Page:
Over at Public Libraries News, Rachael Rivera of Auckland Libraries in Aotearoa New Zealand talks about how her central city library developed services for homeless people.
Blame it on Jerome; it started with him.
Jerome Rivera, aka @jeromical, is Community Library Manager at Ranui in Auckland, New Zealand. He’s smart and thoughtful and highly accomplished, and one of the sharpest dressers I’ve ever seen. Jerome and his wife Rachael form something of a library power couple: she manages Auckland’s central city library and her teams have been responsible for amazing projects such as specialised services for homeless people and bespoke one-to-one encounters with Kiwi musicians for NZ Music Month. But I’ll have to get to the full story of Rachael’s greatness another time, because today is about Code Brown, and Code Brown starts with Jerome.
You see, being a librarian today is about all kinds of things. Access to information. Bringing communities together and giving them the opportunity to share their skills and stories, or create new knowledge. Offering new technologies and the skills to explore those technologies.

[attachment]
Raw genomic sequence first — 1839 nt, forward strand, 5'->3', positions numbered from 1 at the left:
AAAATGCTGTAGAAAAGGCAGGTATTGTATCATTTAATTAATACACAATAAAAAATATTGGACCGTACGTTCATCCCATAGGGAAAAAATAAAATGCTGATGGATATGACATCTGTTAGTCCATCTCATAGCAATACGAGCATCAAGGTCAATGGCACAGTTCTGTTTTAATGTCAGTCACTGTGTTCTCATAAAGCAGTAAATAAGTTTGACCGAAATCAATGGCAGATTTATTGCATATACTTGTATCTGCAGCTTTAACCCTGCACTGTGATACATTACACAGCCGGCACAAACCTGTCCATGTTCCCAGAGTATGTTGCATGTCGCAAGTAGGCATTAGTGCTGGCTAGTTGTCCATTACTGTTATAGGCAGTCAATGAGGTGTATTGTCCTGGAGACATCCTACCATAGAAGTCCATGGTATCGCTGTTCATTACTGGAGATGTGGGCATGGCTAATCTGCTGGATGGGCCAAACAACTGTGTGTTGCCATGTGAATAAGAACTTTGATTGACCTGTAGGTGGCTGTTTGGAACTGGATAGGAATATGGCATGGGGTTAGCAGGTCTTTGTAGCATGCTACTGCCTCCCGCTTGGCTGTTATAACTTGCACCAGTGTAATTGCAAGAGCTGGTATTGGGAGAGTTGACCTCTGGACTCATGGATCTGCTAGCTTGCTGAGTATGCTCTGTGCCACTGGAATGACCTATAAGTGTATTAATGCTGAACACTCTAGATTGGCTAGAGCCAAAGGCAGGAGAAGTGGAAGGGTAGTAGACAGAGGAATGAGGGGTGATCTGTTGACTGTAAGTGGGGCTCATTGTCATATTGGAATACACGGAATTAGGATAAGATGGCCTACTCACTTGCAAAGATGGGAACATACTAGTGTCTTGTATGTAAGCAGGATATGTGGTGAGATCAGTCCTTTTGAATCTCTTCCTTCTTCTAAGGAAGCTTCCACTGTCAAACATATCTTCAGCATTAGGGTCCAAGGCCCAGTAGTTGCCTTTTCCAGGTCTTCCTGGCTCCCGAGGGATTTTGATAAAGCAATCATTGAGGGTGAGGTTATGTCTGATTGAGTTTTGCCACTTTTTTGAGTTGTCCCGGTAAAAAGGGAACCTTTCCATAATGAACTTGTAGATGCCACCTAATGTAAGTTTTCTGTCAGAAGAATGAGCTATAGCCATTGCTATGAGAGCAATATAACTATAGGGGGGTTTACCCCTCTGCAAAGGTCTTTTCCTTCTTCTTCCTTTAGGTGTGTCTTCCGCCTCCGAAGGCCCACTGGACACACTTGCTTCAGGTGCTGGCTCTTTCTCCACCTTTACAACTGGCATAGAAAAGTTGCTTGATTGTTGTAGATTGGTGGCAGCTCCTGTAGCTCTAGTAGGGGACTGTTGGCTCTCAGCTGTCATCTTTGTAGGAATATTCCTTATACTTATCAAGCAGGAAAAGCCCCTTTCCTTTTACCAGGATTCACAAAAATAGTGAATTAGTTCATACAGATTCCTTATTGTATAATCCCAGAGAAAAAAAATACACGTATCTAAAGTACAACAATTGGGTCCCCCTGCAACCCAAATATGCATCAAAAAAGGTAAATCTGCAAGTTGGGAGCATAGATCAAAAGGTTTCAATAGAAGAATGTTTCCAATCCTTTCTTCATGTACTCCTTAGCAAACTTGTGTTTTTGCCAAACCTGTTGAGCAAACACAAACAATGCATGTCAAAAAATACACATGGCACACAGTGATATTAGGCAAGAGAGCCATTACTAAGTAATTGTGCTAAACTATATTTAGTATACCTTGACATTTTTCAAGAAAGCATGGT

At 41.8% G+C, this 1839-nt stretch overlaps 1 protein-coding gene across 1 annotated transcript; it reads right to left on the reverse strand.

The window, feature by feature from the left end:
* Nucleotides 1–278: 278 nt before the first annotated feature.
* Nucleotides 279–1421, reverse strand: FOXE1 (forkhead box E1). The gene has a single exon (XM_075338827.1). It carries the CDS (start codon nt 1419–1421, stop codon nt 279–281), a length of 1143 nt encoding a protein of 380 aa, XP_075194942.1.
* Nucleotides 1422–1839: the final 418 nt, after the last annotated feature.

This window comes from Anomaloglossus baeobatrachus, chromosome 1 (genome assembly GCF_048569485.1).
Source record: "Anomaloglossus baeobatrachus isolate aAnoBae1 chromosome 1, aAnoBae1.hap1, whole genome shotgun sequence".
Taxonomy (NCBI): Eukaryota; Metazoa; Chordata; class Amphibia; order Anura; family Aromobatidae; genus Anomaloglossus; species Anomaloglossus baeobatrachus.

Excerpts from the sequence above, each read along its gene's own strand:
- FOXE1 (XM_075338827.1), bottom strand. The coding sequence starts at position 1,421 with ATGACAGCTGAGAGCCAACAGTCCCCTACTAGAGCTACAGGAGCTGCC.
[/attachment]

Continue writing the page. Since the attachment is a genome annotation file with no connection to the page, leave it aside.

But, as Jerome pointed out on Twitter, when you work in a space like a library which is open and welcoming to all members of the public, sooner or later, you end up dealing with a Code Brown. Read more
From May, I’ll be joining the University of Southern Queensland for six months supporting “proactive, strategic, and sustainable engagement with key stakeholders and communities internal and external to USQ.”
Working with Professor Helen Partridge and her fab team in USQ’s Scholarly Information and Learning Services division, I’ll be acting as a coach and catalyst to raise awareness, understanding, and capacity in maintaining a sustainable community engagement program.
This new adventure is going to be cracking good fun – but there’s still a few more exciting things to come out of my extended residency with the State Library of Queensland, so watch this space.
I just finished a seven-day stint at the rotating Twitter account @wethehumanities, where scholars, researchers, and practitioners from across the arts and humanities get to share their work and thoughts with around four thousand people online.
If the humanities are a creative and critical conversation about what it means to be human, who are “we” having those conversations with?
What opportunities do scholars create for members of the public to have a go at what they do? And to *fall in love* with what they do?